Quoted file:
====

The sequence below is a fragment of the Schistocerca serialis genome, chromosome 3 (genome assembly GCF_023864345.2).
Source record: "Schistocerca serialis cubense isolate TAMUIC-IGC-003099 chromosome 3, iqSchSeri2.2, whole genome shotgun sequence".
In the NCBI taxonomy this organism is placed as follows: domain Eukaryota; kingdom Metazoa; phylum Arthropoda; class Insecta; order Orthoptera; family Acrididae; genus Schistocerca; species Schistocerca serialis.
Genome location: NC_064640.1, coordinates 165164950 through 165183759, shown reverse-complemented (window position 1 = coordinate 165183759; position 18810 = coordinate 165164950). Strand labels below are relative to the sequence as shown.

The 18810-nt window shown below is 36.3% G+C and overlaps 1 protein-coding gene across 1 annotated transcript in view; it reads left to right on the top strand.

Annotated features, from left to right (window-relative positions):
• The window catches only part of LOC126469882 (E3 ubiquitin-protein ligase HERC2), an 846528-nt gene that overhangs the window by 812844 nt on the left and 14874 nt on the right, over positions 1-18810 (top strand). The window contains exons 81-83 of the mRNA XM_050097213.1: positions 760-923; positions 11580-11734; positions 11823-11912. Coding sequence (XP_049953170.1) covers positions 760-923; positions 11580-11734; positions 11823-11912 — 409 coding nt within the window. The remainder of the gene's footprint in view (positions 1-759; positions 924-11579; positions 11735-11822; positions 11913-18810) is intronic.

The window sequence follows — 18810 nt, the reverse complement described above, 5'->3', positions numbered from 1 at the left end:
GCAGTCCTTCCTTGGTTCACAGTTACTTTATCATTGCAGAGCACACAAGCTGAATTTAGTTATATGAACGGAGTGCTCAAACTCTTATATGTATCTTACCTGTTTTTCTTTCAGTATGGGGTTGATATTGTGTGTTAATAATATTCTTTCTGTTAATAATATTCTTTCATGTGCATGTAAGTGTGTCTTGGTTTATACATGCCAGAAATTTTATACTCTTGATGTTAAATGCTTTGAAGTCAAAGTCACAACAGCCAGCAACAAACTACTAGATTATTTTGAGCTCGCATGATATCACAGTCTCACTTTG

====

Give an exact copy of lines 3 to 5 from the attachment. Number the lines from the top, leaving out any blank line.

In the NCBI taxonomy this organism is placed as follows: domain Eukaryota; kingdom Metazoa; phylum Arthropoda; class Insecta; order Orthoptera; family Acrididae; genus Schistocerca; species Schistocerca serialis.
Genome location: NC_064640.1, coordinates 165164950 through 165183759, shown reverse-complemented (window position 1 = coordinate 165183759; position 18810 = coordinate 165164950). Strand labels below are relative to the sequence as shown.

The 18810-nt window shown below is 36.3% G+C and overlaps 1 protein-coding gene across 1 annotated transcript in view; it reads left to right on the top strand.